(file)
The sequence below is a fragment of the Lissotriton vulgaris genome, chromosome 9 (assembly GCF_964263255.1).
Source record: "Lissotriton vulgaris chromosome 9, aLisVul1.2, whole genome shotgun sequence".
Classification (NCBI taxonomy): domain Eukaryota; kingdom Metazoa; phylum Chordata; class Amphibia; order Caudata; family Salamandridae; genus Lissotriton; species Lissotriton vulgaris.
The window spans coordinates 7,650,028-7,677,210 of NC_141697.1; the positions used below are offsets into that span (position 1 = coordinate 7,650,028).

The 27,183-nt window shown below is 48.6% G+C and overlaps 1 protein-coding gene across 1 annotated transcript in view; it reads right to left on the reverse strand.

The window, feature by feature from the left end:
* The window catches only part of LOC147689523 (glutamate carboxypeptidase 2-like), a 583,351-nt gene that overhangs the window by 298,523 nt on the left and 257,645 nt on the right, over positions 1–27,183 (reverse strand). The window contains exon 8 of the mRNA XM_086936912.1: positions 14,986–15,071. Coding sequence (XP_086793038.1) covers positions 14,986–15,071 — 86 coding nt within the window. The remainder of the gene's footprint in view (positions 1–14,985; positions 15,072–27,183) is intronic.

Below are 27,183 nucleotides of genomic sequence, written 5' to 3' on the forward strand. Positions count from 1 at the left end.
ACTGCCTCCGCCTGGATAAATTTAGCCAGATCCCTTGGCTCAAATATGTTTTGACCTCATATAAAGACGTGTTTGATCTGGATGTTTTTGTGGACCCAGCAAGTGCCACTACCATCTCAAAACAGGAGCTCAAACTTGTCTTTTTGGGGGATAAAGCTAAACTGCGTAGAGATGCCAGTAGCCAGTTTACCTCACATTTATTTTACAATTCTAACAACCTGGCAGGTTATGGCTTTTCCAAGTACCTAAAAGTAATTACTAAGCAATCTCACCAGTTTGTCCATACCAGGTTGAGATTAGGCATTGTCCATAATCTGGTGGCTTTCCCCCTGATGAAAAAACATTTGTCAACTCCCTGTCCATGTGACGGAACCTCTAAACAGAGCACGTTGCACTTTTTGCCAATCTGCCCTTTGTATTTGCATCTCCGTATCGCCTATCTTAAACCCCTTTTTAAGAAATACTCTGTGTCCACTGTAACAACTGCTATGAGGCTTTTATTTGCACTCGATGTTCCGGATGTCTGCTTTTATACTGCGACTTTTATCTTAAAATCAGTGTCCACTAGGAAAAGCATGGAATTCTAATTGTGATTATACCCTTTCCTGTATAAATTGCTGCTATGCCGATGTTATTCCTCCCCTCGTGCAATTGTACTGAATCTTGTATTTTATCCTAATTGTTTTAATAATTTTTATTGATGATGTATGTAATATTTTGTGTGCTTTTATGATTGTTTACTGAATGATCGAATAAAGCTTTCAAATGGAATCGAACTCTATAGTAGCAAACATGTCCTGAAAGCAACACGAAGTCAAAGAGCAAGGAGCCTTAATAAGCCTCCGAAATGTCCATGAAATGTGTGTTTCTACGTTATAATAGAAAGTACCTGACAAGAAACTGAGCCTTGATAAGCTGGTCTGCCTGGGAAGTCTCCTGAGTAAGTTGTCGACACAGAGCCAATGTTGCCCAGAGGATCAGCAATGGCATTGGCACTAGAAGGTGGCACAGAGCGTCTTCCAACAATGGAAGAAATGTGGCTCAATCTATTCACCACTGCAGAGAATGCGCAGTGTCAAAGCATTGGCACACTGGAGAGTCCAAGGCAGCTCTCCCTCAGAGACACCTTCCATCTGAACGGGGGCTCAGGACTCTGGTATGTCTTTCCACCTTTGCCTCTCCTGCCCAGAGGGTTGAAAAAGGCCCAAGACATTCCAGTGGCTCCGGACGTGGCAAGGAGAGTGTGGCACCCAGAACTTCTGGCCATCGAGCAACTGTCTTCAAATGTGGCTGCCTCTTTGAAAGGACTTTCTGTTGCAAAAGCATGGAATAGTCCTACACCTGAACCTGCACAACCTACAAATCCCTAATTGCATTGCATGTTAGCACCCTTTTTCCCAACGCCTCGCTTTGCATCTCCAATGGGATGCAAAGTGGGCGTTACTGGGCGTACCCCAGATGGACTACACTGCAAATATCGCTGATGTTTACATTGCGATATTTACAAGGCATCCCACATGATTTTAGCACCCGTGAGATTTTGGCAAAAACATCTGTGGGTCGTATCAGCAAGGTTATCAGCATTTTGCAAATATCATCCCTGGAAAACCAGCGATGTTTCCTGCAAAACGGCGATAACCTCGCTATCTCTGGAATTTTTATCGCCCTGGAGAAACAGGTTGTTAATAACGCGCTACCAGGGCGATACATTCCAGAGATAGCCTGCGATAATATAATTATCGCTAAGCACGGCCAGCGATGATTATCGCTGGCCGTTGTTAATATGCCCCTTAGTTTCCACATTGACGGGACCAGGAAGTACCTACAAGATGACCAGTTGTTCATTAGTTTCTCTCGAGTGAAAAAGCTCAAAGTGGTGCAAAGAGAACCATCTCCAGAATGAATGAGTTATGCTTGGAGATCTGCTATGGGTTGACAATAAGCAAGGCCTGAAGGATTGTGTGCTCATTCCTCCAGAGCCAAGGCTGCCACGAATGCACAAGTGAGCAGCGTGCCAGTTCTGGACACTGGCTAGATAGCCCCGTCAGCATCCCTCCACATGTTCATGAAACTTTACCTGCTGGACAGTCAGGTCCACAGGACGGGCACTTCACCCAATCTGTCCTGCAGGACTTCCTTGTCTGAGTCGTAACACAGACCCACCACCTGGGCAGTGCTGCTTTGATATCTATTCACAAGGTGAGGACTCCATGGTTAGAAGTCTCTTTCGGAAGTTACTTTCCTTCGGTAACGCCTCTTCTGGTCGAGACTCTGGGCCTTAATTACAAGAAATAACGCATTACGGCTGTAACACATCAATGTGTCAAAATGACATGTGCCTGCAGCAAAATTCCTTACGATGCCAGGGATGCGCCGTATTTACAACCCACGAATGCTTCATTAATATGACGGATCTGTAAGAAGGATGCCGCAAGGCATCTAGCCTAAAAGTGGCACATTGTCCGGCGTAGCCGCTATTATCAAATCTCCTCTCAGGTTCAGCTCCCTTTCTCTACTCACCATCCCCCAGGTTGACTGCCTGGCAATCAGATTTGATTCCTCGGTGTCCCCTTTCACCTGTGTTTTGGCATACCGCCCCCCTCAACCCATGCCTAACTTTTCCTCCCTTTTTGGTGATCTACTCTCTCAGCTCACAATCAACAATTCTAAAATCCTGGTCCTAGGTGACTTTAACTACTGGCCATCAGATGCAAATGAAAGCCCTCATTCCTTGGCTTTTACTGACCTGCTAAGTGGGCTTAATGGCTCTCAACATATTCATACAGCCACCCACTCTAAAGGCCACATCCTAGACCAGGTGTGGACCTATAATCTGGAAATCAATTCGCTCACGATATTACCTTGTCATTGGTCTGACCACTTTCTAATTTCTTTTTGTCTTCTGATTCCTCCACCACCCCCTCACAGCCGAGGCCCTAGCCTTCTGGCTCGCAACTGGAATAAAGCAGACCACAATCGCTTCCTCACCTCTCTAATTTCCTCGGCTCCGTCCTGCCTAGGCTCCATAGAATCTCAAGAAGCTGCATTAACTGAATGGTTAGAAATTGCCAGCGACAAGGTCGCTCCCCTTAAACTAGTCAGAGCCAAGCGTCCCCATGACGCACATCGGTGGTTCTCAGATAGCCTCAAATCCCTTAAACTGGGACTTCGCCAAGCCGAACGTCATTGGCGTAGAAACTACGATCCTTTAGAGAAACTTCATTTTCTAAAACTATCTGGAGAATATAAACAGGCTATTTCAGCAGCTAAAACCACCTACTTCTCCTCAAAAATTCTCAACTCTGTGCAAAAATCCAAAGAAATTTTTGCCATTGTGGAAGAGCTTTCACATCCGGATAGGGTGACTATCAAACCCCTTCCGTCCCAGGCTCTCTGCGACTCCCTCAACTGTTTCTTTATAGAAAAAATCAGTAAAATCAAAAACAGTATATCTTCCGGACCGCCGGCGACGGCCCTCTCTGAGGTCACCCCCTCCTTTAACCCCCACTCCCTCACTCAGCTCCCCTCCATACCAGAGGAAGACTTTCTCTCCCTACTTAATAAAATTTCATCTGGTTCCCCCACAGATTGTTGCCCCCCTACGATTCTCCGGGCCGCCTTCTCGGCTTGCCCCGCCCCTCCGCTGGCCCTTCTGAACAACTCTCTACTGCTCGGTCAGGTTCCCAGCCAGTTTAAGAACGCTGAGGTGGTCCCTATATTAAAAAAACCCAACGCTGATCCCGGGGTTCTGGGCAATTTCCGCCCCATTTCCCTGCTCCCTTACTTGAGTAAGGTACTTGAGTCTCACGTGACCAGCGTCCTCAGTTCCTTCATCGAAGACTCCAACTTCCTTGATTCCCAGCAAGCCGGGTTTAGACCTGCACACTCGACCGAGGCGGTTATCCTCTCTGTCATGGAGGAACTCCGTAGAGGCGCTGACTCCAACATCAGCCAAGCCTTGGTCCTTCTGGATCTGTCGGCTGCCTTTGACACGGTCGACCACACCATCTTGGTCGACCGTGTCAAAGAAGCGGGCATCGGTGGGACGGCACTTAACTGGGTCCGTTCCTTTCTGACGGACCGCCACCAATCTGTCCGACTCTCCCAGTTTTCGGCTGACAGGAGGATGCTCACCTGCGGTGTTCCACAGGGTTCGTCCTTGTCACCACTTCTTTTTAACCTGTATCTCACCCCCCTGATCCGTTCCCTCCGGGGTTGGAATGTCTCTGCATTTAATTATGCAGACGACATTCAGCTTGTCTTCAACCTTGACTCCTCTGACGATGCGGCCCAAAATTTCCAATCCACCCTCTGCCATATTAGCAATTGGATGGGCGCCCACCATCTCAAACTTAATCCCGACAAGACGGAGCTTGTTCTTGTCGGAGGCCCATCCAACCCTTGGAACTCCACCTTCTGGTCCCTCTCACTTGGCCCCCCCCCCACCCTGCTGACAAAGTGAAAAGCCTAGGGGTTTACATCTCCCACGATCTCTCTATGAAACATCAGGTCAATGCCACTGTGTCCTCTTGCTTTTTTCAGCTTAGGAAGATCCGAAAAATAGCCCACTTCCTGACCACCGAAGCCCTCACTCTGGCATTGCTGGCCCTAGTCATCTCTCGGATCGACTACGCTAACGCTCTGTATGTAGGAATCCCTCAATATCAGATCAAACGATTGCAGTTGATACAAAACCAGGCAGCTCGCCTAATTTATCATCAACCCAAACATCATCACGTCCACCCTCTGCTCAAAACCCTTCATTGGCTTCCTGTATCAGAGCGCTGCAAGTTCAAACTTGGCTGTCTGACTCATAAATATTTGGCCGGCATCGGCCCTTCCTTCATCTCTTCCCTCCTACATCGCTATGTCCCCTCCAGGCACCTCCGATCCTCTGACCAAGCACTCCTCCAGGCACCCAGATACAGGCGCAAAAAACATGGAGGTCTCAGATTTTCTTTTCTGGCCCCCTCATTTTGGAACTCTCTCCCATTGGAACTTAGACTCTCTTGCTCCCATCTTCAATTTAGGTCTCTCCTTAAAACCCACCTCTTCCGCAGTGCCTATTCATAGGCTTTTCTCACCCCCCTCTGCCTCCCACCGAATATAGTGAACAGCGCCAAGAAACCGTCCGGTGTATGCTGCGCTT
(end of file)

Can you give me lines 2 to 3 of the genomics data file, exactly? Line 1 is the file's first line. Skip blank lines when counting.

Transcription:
Source record: "Lissotriton vulgaris chromosome 9, aLisVul1.2, whole genome shotgun sequence".
Classification (NCBI taxonomy): domain Eukaryota; kingdom Metazoa; phylum Chordata; class Amphibia; order Caudata; family Salamandridae; genus Lissotriton; species Lissotriton vulgaris.